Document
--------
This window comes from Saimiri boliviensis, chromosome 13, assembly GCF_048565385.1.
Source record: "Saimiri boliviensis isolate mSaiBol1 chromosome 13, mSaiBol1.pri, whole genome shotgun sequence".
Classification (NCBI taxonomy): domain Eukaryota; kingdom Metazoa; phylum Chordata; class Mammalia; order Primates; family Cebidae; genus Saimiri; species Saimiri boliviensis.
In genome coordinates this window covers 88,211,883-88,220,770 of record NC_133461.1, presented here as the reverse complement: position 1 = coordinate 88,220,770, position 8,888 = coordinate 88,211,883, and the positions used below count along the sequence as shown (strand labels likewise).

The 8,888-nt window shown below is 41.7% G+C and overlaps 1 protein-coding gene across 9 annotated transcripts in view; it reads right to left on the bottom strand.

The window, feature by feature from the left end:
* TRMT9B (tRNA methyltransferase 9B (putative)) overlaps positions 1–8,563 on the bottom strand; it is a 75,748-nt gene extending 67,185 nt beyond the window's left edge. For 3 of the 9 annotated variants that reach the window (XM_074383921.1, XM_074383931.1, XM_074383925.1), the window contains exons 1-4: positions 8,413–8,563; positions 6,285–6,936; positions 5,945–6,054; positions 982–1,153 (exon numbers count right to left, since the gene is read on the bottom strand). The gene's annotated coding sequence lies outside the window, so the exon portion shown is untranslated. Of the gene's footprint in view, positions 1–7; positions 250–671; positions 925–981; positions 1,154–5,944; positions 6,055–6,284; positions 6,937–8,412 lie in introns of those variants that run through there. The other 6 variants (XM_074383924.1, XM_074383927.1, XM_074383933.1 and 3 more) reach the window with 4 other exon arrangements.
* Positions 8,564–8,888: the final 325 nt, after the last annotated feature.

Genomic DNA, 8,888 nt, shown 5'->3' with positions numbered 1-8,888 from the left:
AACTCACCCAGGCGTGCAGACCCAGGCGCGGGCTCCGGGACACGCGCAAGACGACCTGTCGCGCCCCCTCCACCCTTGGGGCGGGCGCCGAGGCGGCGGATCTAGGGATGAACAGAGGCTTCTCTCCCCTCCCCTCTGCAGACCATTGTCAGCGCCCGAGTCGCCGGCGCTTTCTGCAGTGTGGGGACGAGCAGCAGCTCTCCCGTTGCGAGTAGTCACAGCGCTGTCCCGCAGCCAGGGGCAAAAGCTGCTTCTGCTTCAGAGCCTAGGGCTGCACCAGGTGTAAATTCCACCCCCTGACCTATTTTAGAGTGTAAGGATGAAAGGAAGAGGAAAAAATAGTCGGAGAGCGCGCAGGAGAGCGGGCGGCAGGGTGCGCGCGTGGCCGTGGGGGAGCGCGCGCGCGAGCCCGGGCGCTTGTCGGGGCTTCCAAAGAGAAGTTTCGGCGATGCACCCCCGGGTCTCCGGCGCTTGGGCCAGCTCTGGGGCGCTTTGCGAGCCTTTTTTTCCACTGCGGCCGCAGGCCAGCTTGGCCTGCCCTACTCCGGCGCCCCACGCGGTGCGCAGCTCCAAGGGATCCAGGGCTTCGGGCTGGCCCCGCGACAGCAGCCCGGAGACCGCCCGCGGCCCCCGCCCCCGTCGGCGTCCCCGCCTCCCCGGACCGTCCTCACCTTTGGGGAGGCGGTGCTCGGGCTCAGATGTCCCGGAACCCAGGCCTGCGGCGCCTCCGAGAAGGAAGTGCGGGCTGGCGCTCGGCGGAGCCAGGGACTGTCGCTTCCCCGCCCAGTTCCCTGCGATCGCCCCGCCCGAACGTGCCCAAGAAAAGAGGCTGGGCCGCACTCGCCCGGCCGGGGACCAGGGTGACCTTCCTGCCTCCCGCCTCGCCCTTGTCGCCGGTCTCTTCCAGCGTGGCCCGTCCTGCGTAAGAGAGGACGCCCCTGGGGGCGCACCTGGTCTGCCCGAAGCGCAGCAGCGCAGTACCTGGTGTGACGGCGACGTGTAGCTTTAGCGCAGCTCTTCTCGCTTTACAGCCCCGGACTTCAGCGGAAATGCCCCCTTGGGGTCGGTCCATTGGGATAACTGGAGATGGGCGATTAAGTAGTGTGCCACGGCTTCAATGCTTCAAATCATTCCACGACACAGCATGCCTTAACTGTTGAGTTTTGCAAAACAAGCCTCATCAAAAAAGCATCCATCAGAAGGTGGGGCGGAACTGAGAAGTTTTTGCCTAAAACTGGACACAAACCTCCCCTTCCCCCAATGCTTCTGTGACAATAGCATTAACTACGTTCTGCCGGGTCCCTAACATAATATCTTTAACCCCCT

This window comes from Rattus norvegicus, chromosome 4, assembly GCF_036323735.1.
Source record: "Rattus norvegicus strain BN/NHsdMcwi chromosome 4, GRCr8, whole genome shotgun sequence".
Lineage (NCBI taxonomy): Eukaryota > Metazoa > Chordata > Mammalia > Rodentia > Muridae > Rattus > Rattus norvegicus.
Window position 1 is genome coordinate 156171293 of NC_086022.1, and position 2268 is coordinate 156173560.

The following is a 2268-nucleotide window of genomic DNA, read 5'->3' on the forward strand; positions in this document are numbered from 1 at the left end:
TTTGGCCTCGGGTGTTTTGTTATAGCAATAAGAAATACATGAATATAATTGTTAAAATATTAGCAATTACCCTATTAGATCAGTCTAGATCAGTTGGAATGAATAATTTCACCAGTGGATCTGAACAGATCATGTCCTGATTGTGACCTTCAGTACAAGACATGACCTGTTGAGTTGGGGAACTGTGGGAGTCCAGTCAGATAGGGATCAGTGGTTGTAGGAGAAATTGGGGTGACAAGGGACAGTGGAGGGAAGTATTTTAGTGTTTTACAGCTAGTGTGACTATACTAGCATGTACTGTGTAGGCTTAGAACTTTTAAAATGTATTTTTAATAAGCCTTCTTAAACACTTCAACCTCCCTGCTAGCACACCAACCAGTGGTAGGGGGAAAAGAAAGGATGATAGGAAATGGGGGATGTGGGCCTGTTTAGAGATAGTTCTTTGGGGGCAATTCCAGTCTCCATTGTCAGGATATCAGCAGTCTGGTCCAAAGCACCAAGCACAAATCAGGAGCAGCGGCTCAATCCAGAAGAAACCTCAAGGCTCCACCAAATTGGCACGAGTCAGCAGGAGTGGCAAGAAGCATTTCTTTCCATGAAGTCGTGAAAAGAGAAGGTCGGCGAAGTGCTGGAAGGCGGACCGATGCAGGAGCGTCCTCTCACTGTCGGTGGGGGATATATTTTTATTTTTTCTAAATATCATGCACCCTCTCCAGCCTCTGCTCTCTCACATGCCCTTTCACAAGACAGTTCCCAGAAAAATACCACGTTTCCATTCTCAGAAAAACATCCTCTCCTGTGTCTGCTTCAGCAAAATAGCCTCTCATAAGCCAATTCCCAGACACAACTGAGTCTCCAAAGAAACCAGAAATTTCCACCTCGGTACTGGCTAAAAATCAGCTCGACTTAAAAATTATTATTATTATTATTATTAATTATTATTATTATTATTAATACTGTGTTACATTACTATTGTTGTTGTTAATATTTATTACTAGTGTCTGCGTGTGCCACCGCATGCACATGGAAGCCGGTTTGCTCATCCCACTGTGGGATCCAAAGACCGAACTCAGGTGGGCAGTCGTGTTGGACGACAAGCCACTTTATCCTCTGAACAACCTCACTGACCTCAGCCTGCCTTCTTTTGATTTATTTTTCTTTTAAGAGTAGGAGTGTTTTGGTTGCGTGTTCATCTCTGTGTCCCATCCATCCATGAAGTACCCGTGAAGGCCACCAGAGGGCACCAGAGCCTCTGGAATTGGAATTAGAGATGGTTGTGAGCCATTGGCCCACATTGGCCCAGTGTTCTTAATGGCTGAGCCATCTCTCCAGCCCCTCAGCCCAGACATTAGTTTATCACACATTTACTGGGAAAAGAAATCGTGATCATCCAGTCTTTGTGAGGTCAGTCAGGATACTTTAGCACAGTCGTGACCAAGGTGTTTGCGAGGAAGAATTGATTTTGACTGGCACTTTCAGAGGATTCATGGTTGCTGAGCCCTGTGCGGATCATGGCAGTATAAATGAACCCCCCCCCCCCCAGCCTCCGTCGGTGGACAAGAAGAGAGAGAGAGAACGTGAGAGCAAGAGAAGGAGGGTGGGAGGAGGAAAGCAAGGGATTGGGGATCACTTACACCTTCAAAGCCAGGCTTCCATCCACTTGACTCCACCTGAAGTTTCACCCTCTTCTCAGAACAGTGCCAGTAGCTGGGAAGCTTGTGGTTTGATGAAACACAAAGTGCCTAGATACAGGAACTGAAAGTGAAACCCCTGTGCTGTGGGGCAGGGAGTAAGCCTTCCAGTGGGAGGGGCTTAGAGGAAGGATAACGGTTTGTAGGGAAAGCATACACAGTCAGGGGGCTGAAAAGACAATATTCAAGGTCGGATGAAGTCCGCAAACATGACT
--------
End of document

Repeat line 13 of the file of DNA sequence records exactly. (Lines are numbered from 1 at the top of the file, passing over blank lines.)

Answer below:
Lineage (NCBI taxonomy): Eukaryota > Metazoa > Chordata > Mammalia > Rodentia > Muridae > Rattus > Rattus norvegicus.